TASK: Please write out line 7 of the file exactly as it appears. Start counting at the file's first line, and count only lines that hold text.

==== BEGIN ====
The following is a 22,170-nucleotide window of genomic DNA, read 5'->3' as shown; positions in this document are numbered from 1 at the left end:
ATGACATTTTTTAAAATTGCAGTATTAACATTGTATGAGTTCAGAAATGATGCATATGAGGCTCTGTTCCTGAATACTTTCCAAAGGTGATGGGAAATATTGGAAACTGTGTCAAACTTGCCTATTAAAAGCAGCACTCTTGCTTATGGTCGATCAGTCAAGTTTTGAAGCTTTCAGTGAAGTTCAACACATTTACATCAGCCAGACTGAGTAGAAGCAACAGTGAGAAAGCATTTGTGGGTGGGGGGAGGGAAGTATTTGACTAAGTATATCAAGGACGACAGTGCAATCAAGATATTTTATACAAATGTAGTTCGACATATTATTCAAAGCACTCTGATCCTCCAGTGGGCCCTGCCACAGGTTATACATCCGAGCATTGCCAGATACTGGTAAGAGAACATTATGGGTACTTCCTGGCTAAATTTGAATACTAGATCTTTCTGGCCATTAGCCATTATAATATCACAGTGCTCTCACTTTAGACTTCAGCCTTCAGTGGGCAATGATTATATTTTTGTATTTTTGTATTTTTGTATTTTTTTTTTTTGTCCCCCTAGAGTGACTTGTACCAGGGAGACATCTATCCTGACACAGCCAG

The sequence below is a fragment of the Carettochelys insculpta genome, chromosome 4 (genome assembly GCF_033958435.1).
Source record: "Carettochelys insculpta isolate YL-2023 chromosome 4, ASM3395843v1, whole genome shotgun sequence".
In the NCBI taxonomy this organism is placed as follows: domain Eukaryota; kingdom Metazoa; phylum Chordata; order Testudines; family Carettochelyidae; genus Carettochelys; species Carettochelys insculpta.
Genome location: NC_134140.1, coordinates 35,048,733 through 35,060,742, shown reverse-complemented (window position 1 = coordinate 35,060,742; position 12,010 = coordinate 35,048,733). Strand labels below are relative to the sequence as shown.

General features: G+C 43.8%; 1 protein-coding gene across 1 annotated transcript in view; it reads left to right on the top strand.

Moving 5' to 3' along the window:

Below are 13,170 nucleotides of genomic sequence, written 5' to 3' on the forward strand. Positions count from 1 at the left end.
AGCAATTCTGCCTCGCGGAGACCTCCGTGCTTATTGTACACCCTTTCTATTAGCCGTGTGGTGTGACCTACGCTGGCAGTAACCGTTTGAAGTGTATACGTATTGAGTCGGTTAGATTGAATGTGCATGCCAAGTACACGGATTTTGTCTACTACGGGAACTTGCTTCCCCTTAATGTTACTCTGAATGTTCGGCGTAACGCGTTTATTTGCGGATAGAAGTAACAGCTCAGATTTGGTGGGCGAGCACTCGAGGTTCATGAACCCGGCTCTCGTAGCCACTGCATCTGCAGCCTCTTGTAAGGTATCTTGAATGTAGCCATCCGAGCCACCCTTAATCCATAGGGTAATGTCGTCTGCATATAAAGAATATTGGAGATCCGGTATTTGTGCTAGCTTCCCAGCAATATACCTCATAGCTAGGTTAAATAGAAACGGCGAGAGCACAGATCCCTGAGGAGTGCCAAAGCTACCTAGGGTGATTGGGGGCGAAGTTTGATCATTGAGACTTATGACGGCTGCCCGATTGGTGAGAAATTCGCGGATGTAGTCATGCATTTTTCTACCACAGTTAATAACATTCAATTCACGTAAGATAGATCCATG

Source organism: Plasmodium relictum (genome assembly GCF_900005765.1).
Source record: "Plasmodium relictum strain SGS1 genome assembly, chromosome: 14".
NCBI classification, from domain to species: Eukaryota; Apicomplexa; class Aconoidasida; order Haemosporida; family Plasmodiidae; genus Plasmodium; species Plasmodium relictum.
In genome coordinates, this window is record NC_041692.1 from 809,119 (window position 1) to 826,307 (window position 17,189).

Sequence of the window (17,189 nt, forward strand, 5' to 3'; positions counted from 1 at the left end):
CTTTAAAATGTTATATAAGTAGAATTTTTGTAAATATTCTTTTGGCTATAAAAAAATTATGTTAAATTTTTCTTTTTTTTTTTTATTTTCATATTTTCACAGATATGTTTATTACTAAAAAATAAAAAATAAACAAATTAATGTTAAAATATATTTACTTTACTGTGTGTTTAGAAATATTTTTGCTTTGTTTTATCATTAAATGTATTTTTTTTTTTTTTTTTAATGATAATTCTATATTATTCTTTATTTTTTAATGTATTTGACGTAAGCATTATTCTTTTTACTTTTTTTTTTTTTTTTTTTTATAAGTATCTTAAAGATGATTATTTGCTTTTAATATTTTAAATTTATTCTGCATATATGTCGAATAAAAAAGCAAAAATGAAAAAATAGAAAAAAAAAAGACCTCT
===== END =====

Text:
General features: G+C 43.8%; 1 protein-coding gene across 1 annotated transcript in view; it reads left to right on the top strand.